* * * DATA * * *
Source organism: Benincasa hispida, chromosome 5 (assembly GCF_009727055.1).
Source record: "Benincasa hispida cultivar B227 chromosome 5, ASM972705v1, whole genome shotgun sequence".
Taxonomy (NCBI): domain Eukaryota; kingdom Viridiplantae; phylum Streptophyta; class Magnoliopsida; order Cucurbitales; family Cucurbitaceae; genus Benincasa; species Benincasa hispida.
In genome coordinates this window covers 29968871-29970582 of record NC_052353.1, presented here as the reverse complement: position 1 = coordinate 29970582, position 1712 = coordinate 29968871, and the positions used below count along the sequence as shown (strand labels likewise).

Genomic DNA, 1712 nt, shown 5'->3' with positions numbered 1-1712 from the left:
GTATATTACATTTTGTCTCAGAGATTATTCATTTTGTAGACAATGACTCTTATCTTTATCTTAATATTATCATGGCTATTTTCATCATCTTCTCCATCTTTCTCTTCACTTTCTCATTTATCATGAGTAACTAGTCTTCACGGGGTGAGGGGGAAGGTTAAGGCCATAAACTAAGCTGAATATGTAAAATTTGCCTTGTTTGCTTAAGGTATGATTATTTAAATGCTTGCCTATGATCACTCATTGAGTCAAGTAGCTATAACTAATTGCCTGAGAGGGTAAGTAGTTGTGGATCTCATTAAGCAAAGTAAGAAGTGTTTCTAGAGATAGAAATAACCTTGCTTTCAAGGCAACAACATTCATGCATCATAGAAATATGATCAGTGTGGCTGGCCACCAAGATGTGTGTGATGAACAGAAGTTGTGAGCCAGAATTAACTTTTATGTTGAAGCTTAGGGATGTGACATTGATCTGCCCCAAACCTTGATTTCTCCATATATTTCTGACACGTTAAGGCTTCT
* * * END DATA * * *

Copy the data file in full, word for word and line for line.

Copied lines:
Source organism: Benincasa hispida, chromosome 5 (assembly GCF_009727055.1).
Source record: "Benincasa hispida cultivar B227 chromosome 5, ASM972705v1, whole genome shotgun sequence".
Taxonomy (NCBI): domain Eukaryota; kingdom Viridiplantae; phylum Streptophyta; class Magnoliopsida; order Cucurbitales; family Cucurbitaceae; genus Benincasa; species Benincasa hispida.
In genome coordinates this window covers 29968871-29970582 of record NC_052353.1, presented here as the reverse complement: position 1 = coordinate 29970582, position 1712 = coordinate 29968871, and the positions used below count along the sequence as shown (strand labels likewise).

Genomic DNA, 1712 nt, shown 5'->3' with positions numbered 1-1712 from the left:
GTATATTACATTTTGTCTCAGAGATTATTCATTTTGTAGACAATGACTCTTATCTTTATCTTAATATTATCATGGCTATTTTCATCATCTTCTCCATCTTTCTCTTCACTTTCTCATTTATCATGAGTAACTAGTCTTCACGGGGTGAGGGGGAAGGTTAAGGCCATAAACTAAGCTGAATATGTAAAATTTGCCTTGTTTGCTTAAGGTATGATTATTTAAATGCTTGCCTATGATCACTCATTGAGTCAAGTAGCTATAACTAATTGCCTGAGAGGGTAAGTAGTTGTGGATCTCATTAAGCAAAGTAAGAAGTGTTTCTAGAGATAGAAATAACCTTGCTTTCAAGGCAACAACATTCATGCATCATAGAAATATGATCAGTGTGGCTGGCCACCAAGATGTGTGTGATGAACAGAAGTTGTGAGCCAGAATTAACTTTTATGTTGAAGCTTAGGGATGTGACATTGATCTGCCCCAAACCTTGATTTCTCCATATATTTCTGACACGTTAAGGCTTCT